The Texas Association of Business (TAB) lobbies in Washington, D.C. to make the voice of Texas business heard. The federal priorities of the TAB represent the most important issues to the employers of Texas at the national level. For your convenience, we have compiled our agenda that is developed and approved by the TAB committee structure and Board of Directors.
TAB proudly takes its marching orders directly from Texas employers each time the association communicates with our state and federal leaders; fighting for employers every step of the way. TAB knows that what is best for Texas business is what is best for Texans. With a healthy business climate comes a strong tax base for the state; a friendly regulatory environment for businesses; improved access to a world-class education; more career opportunities during times of prosperity; and, most importantly, a better quality of life for Texas families.
UPDATES FROM FEDERAL LOBBY TEAM
Late Wednesday night (March 21, 2018), Congressional leaders unveiled a massive $1.3 trillion omnibus spending measure as they seek to clear their last major fiscal hurdle before the November midterm elections. The measure is the result of three days’ worth of tense negotiations in Congress, as well as the White House as Washington seeks to avoid its third government shutdown in as many months. The 2,200-page bill would keep the government funded through Sep. 30, 2018 and conforms to spending levels of the two-year bipartisan budget agreement reached in February to adjust defense and nondefense discretionary funding caps for FY2018 and FY2019.
Stalled negotiations led congressional leaders to abandon potential action on many controversial policy riders lawmakers were trying to include in the must-pass bill — likely one of the last major legislative vehicles to reach the President’s desk before the midterms. There is no agreement to protect so-called Dreamers, as Democrats had initially sought, or cuts to funding for sanctuary cities, as Republicans had wanted. Lawmakers also declined to insert Affordable Care Act (ACA) market stabilization language due to disagreements on whether ACA funds could be used for abortions.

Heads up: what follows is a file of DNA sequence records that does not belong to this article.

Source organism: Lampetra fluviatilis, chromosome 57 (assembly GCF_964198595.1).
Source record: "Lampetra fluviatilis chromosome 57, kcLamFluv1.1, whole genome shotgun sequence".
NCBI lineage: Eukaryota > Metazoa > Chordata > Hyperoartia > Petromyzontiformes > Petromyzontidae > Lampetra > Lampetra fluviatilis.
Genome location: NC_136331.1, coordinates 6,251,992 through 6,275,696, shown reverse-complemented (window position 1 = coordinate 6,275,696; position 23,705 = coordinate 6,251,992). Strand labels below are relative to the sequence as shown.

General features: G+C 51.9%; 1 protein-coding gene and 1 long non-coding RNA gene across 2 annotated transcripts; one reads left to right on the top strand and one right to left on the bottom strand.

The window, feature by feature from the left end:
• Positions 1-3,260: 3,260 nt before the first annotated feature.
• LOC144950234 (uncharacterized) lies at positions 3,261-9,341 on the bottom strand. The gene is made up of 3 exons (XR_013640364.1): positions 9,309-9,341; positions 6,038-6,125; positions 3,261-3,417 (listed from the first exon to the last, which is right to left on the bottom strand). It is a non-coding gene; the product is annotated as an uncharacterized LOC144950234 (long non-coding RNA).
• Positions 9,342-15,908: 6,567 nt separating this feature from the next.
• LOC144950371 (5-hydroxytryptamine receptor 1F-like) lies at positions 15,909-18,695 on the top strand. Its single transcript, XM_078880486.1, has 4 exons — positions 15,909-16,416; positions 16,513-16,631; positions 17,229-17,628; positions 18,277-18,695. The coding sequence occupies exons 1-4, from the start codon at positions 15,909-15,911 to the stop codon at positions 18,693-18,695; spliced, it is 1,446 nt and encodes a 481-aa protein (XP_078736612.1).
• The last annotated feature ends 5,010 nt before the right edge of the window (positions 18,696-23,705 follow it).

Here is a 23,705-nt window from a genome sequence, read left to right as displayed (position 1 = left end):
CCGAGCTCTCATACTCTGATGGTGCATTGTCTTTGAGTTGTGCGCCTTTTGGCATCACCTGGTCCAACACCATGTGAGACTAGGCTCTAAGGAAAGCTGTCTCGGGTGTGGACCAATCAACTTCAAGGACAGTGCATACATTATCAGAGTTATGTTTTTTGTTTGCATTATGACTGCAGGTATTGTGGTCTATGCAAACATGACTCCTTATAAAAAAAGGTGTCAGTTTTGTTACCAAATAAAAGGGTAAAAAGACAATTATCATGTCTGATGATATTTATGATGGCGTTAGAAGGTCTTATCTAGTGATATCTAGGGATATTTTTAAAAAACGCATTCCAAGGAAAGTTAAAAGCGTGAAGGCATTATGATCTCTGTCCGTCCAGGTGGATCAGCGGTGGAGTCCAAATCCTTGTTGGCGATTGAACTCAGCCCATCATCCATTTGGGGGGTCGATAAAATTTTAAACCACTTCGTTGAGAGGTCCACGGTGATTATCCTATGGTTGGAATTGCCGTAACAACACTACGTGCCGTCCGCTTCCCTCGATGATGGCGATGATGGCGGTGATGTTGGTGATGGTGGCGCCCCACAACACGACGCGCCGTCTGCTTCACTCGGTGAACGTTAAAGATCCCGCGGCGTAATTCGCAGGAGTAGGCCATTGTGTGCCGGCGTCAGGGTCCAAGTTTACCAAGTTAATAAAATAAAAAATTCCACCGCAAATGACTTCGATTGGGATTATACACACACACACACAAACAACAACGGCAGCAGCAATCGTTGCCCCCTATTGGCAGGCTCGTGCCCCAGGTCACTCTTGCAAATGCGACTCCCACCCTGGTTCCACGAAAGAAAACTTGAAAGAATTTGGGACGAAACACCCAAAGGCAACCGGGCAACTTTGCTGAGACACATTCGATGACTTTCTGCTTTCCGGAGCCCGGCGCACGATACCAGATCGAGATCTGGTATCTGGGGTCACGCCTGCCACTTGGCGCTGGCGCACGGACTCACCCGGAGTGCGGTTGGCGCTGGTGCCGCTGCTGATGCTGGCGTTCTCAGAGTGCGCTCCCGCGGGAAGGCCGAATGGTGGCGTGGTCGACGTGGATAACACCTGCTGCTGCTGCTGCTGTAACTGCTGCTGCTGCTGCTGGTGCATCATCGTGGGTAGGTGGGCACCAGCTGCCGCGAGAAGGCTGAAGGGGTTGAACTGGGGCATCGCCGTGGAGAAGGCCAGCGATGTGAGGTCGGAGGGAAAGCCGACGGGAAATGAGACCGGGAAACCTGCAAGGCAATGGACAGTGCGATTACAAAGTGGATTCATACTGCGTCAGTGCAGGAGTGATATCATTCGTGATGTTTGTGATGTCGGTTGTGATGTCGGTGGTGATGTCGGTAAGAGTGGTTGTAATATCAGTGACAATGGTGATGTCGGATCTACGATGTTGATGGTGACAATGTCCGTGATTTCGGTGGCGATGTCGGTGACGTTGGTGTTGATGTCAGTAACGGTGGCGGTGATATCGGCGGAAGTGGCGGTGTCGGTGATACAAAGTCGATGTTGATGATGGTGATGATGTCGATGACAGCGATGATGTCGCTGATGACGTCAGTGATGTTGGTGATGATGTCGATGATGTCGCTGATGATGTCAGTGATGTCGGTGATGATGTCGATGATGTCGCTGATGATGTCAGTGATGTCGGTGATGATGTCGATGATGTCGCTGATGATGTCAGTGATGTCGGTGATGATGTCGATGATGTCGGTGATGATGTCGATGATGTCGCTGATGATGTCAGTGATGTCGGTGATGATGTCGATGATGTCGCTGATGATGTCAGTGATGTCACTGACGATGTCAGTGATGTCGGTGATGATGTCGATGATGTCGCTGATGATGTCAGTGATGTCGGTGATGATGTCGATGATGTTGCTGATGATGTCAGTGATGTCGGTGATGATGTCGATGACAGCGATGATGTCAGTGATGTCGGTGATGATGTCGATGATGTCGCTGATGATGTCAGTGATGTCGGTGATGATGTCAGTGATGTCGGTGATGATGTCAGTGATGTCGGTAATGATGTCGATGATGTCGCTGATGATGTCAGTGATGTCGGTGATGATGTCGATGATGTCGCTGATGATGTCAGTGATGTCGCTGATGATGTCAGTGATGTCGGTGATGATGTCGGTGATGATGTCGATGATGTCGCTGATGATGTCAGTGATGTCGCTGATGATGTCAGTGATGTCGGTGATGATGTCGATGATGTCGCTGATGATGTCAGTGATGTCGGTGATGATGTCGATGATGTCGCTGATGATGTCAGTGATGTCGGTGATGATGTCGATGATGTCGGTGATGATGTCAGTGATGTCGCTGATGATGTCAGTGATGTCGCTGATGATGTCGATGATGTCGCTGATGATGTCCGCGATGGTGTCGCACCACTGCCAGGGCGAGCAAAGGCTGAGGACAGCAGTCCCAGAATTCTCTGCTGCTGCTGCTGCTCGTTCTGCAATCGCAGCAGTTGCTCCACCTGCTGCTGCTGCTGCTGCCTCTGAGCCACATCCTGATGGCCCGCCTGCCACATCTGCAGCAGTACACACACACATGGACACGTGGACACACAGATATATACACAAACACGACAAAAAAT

The 2018 omnibus does include a host of additional priorities sought by both sides, including: (1) measures aimed to boost school safety and background checks for gun purchases; (2) $4 billion in additional money to fight the opioid crisis in the first installment of a $6 billion two-year commitment; (3) $21.2 billion to support to rebuild and improve infrastructure; and (4) a $16.1 billion boost in appropriations for the Departments of Labor, Health and Human Services, and Education and Related Agencies. The bill also includes $1.57 billion toward border security in the form of fencing along the southern border.
- Timing. Despite the fact that many lawmakers are only seeing the bill for the first time tonight, the time to pass the omnibus is dwindling. It must clear both the House and Senate, then be signed by President Trump before 12:01 a.m. on Saturday — when the government’s current funding lapses — to avoid a government shutdown. The House is currently planning to vote on the bill Friday morning, sending the package to the upper chamber where Senate leaders will need to be careful to avoid the filibusters of any skeptical senators in order to pass it before midnight. With such a short timeline, any unforeseen delay may necessitate the use of a short-term continuing resolution (CR) to avoid the government slipping into a shutdown Friday night.
- Potential Obstacles. The House Freedom Caucus and Sen. Rand Paul (R-KY) — who have expressed criticism about the underlying policy and transparency of the package — are considered the two most immediate obstacles toward clinching a deal to avoid a third shutdown. Both could put a wrench into leadership’s voting schedules if they stand firm on demanding any concessions to be included in the omnibus. President Trump reportedly signed off on the deal late this afternoon, but the possibility exists that he could veto the bill over certain marquee issues – such as border security and funding for the Gateway tunnel project in New York. However, that is considered unlikely, particularly if the government shutdown deadline is pressing.